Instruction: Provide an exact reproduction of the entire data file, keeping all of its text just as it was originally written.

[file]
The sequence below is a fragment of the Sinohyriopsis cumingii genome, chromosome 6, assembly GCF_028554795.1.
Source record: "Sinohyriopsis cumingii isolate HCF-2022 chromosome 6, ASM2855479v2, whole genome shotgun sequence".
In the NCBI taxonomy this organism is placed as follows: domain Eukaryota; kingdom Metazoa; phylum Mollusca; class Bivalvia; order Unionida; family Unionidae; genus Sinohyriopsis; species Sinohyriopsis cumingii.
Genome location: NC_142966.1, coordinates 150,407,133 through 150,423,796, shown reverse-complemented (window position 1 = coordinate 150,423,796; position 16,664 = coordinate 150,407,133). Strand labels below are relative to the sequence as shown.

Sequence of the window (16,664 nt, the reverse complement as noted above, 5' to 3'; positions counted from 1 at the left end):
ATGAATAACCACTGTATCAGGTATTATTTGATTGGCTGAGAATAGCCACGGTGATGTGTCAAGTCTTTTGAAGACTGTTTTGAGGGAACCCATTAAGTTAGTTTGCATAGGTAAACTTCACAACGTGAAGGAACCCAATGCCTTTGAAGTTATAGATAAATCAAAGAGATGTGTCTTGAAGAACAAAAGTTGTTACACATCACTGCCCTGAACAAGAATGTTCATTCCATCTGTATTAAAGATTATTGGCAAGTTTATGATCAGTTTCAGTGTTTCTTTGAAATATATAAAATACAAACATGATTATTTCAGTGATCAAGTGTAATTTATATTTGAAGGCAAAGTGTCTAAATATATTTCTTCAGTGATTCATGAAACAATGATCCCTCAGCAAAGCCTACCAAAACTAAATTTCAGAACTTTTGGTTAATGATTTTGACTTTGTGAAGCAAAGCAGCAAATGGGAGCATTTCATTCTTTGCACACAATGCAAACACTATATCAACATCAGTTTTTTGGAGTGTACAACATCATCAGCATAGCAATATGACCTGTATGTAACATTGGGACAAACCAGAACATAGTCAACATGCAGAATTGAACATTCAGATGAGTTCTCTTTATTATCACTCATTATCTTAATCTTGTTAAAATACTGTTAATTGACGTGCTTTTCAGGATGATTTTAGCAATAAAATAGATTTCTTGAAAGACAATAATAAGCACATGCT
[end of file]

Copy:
The sequence below is a fragment of the Sinohyriopsis cumingii genome, chromosome 6, assembly GCF_028554795.1.
Source record: "Sinohyriopsis cumingii isolate HCF-2022 chromosome 6, ASM2855479v2, whole genome shotgun sequence".
In the NCBI taxonomy this organism is placed as follows: domain Eukaryota; kingdom Metazoa; phylum Mollusca; class Bivalvia; order Unionida; family Unionidae; genus Sinohyriopsis; species Sinohyriopsis cumingii.
Genome location: NC_142966.1, coordinates 150,407,133 through 150,423,796, shown reverse-complemented (window position 1 = coordinate 150,423,796; position 16,664 = coordinate 150,407,133). Strand labels below are relative to the sequence as shown.

Sequence of the window (16,664 nt, the reverse complement as noted above, 5' to 3'; positions counted from 1 at the left end):
ATGAATAACCACTGTATCAGGTATTATTTGATTGGCTGAGAATAGCCACGGTGATGTGTCAAGTCTTTTGAAGACTGTTTTGAGGGAACCCATTAAGTTAGTTTGCATAGGTAAACTTCACAACGTGAAGGAACCCAATGCCTTTGAAGTTATAGATAAATCAAAGAGATGTGTCTTGAAGAACAAAAGTTGTTACACATCACTGCCCTGAACAAGAATGTTCATTCCATCTGTATTAAAGATTATTGGCAAGTTTATGATCAGTTTCAGTGTTTCTTTGAAATATATAAAATACAAACATGATTATTTCAGTGATCAAGTGTAATTTATATTTGAAGGCAAAGTGTCTAAATATATTTCTTCAGTGATTCATGAAACAATGATCCCTCAGCAAAGCCTACCAAAACTAAATTTCAGAACTTTTGGTTAATGATTTTGACTTTGTGAAGCAAAGCAGCAAATGGGAGCATTTCATTCTTTGCACACAATGCAAACACTATATCAACATCAGTTTTTTGGAGTGTACAACATCATCAGCATAGCAATATGACCTGTATGTAACATTGGGACAAACCAGAACATAGTCAACATGCAGAATTGAACATTCAGATGAGTTCTCTTTATTATCACTCATTATCTTAATCTTGTTAAAATACTGTTAATTGACGTGCTTTTCAGGATGATTTTAGCAATAAAATAGATTTCTTGAAAGACAATAATAAGCACATGCT